Dr. Matthias Stöck
PD, chargé de cours
Intérêts de recherche
I have broad interests in evolution, speciation genetics, phylogeography, biodiversity, molecular ecology, behavior and systematics, especially (but not only) of vertebrates. Science history tells us about the transitory nature of some scientific knowledge. Regarding the formation of new evolutionary lineages, I think that future research will reveal a much greater role for reticulate evolution enabled by interspecies/interpopulation interactions and hybridization in animals. This will change our insights into the diversity of genes, genomes and phenotypes, and their relation to environment and evolution.
To understand the processes that generate biodiversity, my research includes organismal, genetic and genomic topics to examine evolution through hybridization and allopolyploidization in a phylogenetic framework.
I am addressing these questions in selected vertebrate systems (mainly Palearctic frogs) on different spatial and temporal scales. This research also touches a variety of exciting evolutionary questions as the consequences of genome and gene duplication, evolutionary genetics of hybridization with the interplay of two or more foreign genomes in one nucleus and one organism, the evolution of sex and recombination, the occurrence or absence of meiosis, crossing over and recombination, mitochondrial evolution as co-evolution with the nucleus, hybrid fertility and fitness, and ultimately hybrid speciation and evolution. This stimulates pleasant interdisciplinary collaborations.
The major research topic of my current position with Prof. Nicolas Perrin is molecular genetic research on the sex determination systems in hylid and bufonid frogs. We have developed a phylogeographic framework (including the discovery of so far unrecognized Hyla-lineages) that will allow studying and dating the molecular evolution of sex-linked markers in several taxa.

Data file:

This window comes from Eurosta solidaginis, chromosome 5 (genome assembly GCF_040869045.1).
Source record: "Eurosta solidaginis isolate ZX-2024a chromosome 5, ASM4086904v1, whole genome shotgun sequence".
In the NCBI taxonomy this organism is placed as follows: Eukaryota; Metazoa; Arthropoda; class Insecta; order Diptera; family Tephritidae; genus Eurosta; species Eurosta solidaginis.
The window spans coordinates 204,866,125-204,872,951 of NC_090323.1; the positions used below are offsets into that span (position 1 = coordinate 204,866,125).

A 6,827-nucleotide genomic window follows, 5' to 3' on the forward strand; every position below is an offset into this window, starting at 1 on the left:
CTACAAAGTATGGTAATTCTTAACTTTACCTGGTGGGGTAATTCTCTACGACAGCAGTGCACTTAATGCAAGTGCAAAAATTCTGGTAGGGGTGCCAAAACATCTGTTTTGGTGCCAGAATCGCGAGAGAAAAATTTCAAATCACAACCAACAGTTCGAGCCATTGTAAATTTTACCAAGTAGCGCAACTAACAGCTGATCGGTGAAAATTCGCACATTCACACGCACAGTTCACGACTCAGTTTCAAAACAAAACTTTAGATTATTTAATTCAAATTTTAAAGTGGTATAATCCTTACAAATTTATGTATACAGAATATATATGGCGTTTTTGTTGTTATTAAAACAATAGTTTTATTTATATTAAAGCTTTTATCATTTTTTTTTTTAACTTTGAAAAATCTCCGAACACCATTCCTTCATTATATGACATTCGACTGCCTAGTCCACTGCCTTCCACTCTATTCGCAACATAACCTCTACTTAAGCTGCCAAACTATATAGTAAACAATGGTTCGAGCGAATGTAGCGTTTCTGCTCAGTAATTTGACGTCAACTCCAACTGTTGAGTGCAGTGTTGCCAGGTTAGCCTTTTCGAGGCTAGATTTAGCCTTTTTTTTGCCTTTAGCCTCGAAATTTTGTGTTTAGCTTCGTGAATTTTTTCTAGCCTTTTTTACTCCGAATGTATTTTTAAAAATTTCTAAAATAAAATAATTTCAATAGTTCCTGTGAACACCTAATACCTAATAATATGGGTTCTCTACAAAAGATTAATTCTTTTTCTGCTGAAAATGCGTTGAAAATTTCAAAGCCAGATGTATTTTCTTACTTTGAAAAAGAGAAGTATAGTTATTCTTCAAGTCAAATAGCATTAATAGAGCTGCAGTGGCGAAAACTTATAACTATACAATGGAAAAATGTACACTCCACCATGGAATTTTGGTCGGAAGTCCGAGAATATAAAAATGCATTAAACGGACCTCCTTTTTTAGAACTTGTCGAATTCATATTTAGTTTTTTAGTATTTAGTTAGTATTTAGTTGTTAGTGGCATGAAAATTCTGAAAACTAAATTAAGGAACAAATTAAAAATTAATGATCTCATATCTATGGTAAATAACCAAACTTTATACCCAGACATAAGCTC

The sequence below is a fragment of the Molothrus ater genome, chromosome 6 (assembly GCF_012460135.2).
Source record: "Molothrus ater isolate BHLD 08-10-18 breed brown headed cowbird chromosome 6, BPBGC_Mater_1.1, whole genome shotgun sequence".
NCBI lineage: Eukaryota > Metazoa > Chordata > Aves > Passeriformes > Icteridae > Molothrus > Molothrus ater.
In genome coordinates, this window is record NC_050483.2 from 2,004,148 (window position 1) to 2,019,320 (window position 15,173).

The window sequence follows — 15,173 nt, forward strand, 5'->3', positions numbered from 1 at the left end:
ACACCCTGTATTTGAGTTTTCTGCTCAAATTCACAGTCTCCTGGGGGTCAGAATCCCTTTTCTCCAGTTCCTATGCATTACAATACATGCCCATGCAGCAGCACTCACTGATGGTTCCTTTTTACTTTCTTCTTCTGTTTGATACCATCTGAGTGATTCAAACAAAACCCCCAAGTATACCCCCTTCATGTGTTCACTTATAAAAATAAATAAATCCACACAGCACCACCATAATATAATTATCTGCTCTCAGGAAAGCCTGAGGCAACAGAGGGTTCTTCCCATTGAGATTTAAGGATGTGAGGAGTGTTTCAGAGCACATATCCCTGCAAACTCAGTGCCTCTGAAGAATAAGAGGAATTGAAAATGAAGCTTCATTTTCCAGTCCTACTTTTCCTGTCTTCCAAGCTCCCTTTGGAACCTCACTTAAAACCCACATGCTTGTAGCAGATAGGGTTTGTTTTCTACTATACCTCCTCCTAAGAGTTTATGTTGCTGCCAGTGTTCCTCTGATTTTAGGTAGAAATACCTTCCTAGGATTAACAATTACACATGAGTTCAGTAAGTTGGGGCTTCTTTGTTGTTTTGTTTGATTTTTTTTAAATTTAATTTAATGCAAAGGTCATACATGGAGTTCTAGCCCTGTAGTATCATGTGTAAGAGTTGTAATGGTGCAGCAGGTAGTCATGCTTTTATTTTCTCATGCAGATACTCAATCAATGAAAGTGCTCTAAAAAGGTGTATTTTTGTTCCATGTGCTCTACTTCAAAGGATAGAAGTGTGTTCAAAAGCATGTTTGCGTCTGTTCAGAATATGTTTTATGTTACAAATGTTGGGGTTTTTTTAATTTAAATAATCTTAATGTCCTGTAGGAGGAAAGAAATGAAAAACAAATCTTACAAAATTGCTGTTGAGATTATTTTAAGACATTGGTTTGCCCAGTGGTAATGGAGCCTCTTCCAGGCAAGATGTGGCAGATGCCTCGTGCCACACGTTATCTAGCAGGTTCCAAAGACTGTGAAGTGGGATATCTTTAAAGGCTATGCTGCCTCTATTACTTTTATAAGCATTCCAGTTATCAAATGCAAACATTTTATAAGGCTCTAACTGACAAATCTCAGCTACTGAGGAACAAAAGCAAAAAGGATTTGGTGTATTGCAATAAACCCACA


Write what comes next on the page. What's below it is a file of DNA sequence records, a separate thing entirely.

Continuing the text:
Privat-docent, University of Lausanne
First Assistant with Prof. Nicolas Perrin, Molecular genetic research on the sex determining system and the evolution of sex specific markers in tree frogs of the Hyla arborea group
4/2006 - 9/2006
Guest researcher with Prof. Dr. Manfred Schartl (Chair Physical Chemistry I, Theodor-Boveri-Institute, Biocenter, University of Würzburg, Germany) collaborative research group "Mechanisms of interspecific interactions of organisms"
1/2004 - 4/2006
Guest researcher in the DOE Joint Genome Institute with Prof. Jeffrey Boore
8/2003 - 4/2006
Post-doctoral fellow (DFG), Museum of Vertebrate Zoology (MVZ), University of California, Berkeley co-funded by the German Research Council (DFG) and the Museum of Vertebrate Zoology (Prof. Craig Moritz; Prof. David B. Wake), University of California, Berkeley [Topic: "Evolution of reproductive systems and gene flow between parental genomes in hybrid bufonid frogs"], using mitochondrial and nuclear markers to infer phylogeny, historical biogeography, polyploidization, hybridization and gene exchange in Palearctic bufonid frogs as a model
2001 - 2003
Scientific and collection based work in the Natural History Museum of Dresden, Germany Natural History Collection of Dresden, Museum für Tierkunde (Museum of Zoology), Department of Herpetology
Many research trips to Central Asia (field work in China, Iran, Kazakhstan, Kyrgyzstan, Turkmenistan, Uzbekistan, Nepal, Pakistan)
1996 - 2000
Graduate student, Institute of Zoology, Martin-Luther-University Halle-Wittenberg, Germany, advisor: PD Dr. habil. Wolf-Rüdiger Grosse; close scientific collaboration with the Institute of Human Genetics (Prof. Dr. Michael Schmid), and the Chair of Physiological Chemistry I (Prof. Dr. Manfred Schartl), both Bio-Center of the University of Würzburg; as well as Zoological Research Institute and Museum Alexander Koenig, Bonn (Prof. Dr. Wolfgang Böhme)
1989 - 1995
Studies in Biology, Martin-Luther-University Halle-Wittenberg, Major: Zoology, Minor: Genetics, Botany, Geography; [also during this period: six month of practical training in the NGO "Naturschutzbund Deutschland" (wildlife protection) and first biological expedition to Central Asia (Uzbekistan, Nuratau Nature Reserve)